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Final Thoughts: Stanford review

by Garry Paskwietz

Helton, we have a problem

The Trojans lost to the Stanford Cardinal 27-10 but USC fans aren’t talking about the final score today. They aren’t talking about how Christian McCaffrey racked up 260 total yards, or how a quarterback in only his second start was able to complete 9 of 15 passes while leading his team to victory.

Instead, the focus of Trojans right now is on the USC offense, on a seeming lack of identity, a lack of rhythm, a lack of crispness and fundamental play that had been the foundation of the USC program for so many years.

This game on Saturday at the Farm was a clear example of the issues that have been present for the last five games under Helton ever since he was named full-time head coach last year with a promise that his Trojans would return to a physical run game identity. Instead, we are seeing an offense that doesn’t seem to be committed in any single direction.

The Trojans actually showed promising signs at the start of the game when they came out with Max Browne under center and with two tight ends. Four straight run plays to Justin Davis netted a pair of first downs. but then a false start helped stop the drive. The next drive featured three more false start penalties and the Trojans had to settle for a field goal. Nothing else really got going offensively in the first half and USC trailed going into the locker room 17-3.

It was the opening drive of the second half that really showcased how things could work for this Trojan offense. Again, it revolved around running the football, first with Justin Davis and then Ronald Jones, with a pass to the tight end mixed in. The result was an impressive 9-play, 75-yard drive that gave hope to USC fans that maybe the coaches had gone in at halftime and figured something out. But on the next series, it was three straight pass plays, three and out, and a punt. From there it was the Stanford coaches who executed a perfectly timed trick play, a reverse to Rector, that went for a score to make it 27-10 and the game was effectively put out of reach.

This isn’t a case of Helton looking at the stat sheet and saying we need to be better on third-down conversions, or how we need to be more disciplined if the other team is trying to throw off our snap count. While those things are true, the problems go beyond that. And they are limited primarily to the offense, with Helton and Tee Martin as returning coaches on the staff who should know these players well, while new defensive coordinator Clancy Pendergast and new special teams coordinator John Baxter have already seen positive improvements for their units.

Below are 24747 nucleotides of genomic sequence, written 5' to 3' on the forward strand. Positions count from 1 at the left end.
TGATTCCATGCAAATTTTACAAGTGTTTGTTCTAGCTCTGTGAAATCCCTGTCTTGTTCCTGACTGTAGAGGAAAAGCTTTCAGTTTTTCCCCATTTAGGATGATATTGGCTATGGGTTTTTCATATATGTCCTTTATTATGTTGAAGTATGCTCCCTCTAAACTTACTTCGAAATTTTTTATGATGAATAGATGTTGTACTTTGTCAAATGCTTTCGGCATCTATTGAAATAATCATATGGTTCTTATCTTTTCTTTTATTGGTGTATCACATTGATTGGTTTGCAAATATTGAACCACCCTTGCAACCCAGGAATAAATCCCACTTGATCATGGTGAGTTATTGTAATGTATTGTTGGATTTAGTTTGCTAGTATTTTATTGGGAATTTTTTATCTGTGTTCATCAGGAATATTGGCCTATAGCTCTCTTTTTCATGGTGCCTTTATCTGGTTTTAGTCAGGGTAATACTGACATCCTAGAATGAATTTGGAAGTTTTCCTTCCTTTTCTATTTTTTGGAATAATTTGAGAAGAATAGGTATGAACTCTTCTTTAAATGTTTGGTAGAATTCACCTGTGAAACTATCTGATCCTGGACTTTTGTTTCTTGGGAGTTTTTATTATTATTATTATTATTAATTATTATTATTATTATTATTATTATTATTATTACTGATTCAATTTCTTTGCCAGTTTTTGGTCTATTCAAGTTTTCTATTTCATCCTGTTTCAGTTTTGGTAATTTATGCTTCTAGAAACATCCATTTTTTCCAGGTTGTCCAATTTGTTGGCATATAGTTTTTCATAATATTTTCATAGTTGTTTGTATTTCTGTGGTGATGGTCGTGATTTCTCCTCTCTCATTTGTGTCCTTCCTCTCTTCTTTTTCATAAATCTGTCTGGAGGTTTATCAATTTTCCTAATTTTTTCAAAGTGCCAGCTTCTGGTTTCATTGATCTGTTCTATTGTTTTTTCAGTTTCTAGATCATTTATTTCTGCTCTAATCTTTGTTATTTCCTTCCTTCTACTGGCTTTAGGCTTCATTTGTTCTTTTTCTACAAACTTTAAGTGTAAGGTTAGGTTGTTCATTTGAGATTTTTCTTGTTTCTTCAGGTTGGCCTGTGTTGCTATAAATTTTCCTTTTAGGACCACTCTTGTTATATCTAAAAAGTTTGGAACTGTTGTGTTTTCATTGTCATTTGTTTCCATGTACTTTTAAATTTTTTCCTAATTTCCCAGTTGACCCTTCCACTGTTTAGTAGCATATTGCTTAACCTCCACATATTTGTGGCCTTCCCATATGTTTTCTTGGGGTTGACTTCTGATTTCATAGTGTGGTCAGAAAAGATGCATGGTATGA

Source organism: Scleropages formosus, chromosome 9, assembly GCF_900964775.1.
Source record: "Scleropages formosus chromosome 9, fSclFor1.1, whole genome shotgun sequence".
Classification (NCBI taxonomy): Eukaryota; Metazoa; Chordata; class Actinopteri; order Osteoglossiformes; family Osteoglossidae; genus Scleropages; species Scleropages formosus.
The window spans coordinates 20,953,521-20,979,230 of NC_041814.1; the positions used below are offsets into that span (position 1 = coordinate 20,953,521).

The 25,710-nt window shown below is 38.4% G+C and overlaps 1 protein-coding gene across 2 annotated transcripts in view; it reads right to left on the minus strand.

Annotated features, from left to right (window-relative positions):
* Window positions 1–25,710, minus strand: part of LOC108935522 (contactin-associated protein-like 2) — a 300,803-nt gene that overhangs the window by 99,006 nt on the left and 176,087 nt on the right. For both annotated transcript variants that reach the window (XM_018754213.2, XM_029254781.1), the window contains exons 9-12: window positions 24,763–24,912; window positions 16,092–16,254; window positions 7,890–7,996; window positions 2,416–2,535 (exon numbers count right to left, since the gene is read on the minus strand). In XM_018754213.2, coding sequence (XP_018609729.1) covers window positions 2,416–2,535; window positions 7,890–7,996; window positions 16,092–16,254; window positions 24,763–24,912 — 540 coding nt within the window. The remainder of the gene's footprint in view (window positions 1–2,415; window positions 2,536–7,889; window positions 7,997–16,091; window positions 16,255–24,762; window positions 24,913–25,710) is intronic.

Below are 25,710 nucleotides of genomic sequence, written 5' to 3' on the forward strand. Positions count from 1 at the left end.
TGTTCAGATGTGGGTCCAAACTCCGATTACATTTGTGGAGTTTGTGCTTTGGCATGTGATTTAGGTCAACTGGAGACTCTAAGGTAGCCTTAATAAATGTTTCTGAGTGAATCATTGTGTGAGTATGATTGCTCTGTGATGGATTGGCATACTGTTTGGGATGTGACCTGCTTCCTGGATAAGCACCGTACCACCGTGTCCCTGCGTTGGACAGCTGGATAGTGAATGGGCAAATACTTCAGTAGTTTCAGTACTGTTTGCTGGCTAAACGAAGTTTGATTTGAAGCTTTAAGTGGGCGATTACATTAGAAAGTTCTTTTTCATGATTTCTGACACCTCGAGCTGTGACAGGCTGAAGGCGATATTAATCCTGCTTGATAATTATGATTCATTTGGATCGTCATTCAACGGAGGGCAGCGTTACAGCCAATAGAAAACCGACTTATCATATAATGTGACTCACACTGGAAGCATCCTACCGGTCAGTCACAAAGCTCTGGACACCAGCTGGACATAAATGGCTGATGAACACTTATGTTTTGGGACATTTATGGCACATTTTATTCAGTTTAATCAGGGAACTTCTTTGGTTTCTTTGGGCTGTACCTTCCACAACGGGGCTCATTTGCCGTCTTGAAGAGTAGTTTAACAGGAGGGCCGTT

Yes, it’s time for some self-scouting on offense to figure out what is going on.

* What is the identity of the offense? Do you want to run the ball as the foundation of what you’re doing? Helton talked about the third quarter play calling as an example of Martin “wanting to keep things balanced”. Balance is good but Stanford ran the ball 47 times and threw it 15 times and came away with the win.

* Where do you stand on the QB spot? This is a tough one. I don’t think the issues lie with Max Browne but I also wish Max was being a little more aggressive out there. I thought it was a good idea to stick with him in this game, but then he got pulled at what seemed to be a random time after he had just thrown his best ball of the game, one that JuJu Smith-Schuster probably should have caught with two hands for a touchdown. And then Darnold showed his potential with a strong pass to Burnett. This is definitely a situation that will bear watching.

* Getting JuJu the ball. I understand the thought of wanting to spread the ball around to more of the receivers without focusing so heavy on one player but that one player (JuJu) is also as good as anybody on the roster so it’s important to keep him involved too. It seems like the pendulum has swung too far away from him and we haven’t been able to get it back.

* O-line struggles. We talked coming into the year about how this was the most experience and depth on the line that the Trojans have seen in years, and there was a hand-picked veteran OL coach to whip them into shape. The thought was “if we can’t make this o-line work, we’ve got real problems”. So far, it isn’t working. Whether it’s the plays, the overall scheme, the blocking assignments, there are a lot of things to consider because there’s a lot going on. In this game it was the false starts, with the USC players saying the Stanford line was calling out similar cadences and it threw them off.

There are other issues to look at, such as the thought of not huddling, and of having the QB coach in the press box alongside the OC rather than on the sideline looking his QB in the eye, and hopefully they will all be addressed.

Helton had talked before the game about how USC aspires to play like Stanford but, as Darrell Rideaux said in the podcast today, we want to see the Trojans be the best they can be and we will take our chances with that. Right now, that just isn’t the case, especially on the offensive side of the ball.



Garry Paskwietz
Author
Garry Paskwietz

A 1988 graduate of USC with a degree in Sports Information. Worked in sports marketing for LA Lakers and Miller Brewing Company. Began covering the Trojans in 1996 with the Trojan Football Fax. Founded WeAreSC in November 1998 with stints at Scout and ESPN. Emmy-winner while covering high school football at Fox Sports West.


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